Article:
What are the greatest risk factors for autism? Are they genetic or environmental? If genetic, does the risk come from inherited mutations or from ones that arise spontaneously? From rare genetic variations or common ones? In the largest study of its kind to probe these elusive questions, an international team of scientists determined genes play a crucial role in the development of autism spectrum disorder (ASD), and that most of the risk comes from common inherited genetic variations, each of which have little influence alone but are powerful en masse.
"Although each exerts just a tiny effect individually, these common variations in the genetic code add up to substantial impact when taken together," says Brain & Behavior Research Foundation Scientific Council member Joseph D. Buxbaum, Ph.D., Professor of Psychiatry, Neuroscience, Genetics and Genomic Sciences at the Icahn School of Medicine at Mount Sinai, New York, first author of the study paper published online July 20th in Nature Genetics.
Drawn from the Population-Based Autism Genetics and Environment Study (PAGES) Consortium and led by Kathryn Roeder, Ph.D., of Carnegie Mellon University, the research team applied sophisticated new statistical methods to analyze data from approximately 3,000 samples from patients with ASD and compare them to samples from typical control subjects. The large sample was made available by the Swedish universal health registry. The research team included 2006 NARSAD Independent Investigator Grantee Pamela Sklar, M.D., Ph.D., and 2004 NARSAD Young Investigator Grantee Abraham Reichenberg, Ph.D., of the Icahn School of Medicine at Mount Sinai.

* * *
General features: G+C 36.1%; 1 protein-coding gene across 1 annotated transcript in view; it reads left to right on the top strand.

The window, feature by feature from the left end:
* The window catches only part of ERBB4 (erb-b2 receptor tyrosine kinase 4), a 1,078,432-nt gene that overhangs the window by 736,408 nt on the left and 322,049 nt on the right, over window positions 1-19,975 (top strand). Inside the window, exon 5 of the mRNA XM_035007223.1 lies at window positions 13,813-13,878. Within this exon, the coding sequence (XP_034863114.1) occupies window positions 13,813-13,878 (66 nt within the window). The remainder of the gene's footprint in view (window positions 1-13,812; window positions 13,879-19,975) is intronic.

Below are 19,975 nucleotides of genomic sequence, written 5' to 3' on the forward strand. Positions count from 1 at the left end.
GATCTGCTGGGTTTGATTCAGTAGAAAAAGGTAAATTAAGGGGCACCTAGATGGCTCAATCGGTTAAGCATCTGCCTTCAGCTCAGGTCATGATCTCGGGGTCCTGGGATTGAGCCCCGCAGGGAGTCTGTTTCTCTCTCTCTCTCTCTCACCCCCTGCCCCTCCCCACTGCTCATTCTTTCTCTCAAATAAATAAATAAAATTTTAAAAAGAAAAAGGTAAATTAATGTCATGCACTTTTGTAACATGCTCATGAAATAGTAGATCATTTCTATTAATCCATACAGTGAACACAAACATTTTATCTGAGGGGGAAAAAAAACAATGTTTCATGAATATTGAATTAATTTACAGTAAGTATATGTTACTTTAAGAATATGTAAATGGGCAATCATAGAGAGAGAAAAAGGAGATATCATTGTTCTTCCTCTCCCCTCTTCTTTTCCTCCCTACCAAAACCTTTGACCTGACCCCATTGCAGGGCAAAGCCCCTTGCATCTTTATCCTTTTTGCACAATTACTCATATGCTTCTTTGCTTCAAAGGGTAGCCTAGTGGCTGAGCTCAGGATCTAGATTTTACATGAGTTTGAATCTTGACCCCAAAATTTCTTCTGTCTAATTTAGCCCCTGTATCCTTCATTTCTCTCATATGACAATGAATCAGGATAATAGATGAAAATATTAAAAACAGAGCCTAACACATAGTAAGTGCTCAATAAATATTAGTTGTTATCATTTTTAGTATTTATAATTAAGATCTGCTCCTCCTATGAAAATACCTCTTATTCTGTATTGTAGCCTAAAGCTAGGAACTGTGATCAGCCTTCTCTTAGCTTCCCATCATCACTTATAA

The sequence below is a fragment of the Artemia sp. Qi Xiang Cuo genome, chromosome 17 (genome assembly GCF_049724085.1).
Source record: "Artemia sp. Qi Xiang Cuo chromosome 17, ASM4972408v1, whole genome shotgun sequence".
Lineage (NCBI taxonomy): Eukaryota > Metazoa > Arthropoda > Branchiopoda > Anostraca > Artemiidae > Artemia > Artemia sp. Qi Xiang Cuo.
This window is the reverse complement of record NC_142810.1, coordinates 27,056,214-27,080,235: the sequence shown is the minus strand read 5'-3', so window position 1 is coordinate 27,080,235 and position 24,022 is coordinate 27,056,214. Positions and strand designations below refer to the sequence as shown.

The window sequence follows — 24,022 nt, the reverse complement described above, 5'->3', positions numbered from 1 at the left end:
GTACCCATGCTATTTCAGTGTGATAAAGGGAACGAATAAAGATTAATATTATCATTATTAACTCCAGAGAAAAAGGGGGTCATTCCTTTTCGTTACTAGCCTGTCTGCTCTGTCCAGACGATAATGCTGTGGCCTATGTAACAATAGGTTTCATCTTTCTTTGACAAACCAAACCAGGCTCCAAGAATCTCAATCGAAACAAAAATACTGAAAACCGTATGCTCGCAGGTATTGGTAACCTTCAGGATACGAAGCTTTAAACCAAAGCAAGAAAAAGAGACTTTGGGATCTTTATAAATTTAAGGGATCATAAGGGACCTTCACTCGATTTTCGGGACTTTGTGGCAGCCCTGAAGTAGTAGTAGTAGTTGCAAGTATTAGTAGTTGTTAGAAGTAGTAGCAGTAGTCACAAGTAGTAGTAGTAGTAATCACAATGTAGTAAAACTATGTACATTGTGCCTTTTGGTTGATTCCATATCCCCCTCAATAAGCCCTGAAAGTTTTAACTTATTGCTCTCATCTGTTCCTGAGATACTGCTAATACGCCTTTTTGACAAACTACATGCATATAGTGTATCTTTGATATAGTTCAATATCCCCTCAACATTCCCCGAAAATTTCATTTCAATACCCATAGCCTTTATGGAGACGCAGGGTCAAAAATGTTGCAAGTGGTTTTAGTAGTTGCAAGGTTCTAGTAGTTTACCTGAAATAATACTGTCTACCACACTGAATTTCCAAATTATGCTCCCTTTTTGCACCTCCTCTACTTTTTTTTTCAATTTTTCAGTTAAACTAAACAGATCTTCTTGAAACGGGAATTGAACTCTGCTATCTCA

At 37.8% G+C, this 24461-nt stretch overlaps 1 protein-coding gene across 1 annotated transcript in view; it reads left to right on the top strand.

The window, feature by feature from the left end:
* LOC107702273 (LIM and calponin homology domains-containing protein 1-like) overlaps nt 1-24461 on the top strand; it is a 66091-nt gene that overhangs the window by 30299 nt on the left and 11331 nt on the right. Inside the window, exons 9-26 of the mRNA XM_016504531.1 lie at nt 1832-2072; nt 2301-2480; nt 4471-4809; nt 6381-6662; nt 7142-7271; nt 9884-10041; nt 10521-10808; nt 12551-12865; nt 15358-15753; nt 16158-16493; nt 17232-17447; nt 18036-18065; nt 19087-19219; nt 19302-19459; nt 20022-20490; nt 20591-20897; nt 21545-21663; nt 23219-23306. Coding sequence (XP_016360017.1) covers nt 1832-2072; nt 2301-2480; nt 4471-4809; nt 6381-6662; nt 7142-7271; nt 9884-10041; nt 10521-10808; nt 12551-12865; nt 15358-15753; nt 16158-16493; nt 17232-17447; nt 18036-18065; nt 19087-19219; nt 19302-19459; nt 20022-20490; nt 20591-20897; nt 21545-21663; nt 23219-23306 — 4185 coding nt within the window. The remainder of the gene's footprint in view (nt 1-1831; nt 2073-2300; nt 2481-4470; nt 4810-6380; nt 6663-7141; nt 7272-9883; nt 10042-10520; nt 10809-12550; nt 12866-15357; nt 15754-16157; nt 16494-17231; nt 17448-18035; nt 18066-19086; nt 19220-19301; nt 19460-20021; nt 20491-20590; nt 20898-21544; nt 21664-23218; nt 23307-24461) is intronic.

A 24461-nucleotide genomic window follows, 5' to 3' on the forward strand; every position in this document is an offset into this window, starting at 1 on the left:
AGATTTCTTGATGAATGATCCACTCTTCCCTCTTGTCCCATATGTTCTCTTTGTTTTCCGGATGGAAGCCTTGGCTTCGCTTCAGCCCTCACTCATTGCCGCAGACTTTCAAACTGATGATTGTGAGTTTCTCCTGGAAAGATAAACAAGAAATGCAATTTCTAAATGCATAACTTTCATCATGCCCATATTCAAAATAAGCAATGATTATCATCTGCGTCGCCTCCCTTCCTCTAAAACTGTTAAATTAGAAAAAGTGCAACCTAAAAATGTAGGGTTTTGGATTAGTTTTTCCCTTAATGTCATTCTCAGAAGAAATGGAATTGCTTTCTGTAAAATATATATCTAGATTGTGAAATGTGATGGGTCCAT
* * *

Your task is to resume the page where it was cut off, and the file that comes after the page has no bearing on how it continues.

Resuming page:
While, the researchers report, more than half of the risk for developing ASD appears to come from common inherited gene variations—and only 2.6 percent from spontaneously arising mutations, what scientists call ‘de novo’ mutations—the rarer mutations could be a critical determinant that leads to the manifestation of ASD in a particular family member. "The family may have a common variation that puts it at risk, but if there is also a de novo mutation on top of that, it could push an individual over the edge,” explains Dr. Buxbaum. “So for many families, the interplay between common and spontaneous genetic factors could be the underlying genetic architecture of the disorder.”
Thomas R. Insel, M.D., Director of the National Institute of Mental Health, states: "Thanks to the boost in statistical power that comes with ample sample size, autism geneticists can now see the forest for the trees.” He adds: “Knowing the nature of the genetic risk will help focus the search for clues to the molecular roots of the disorder."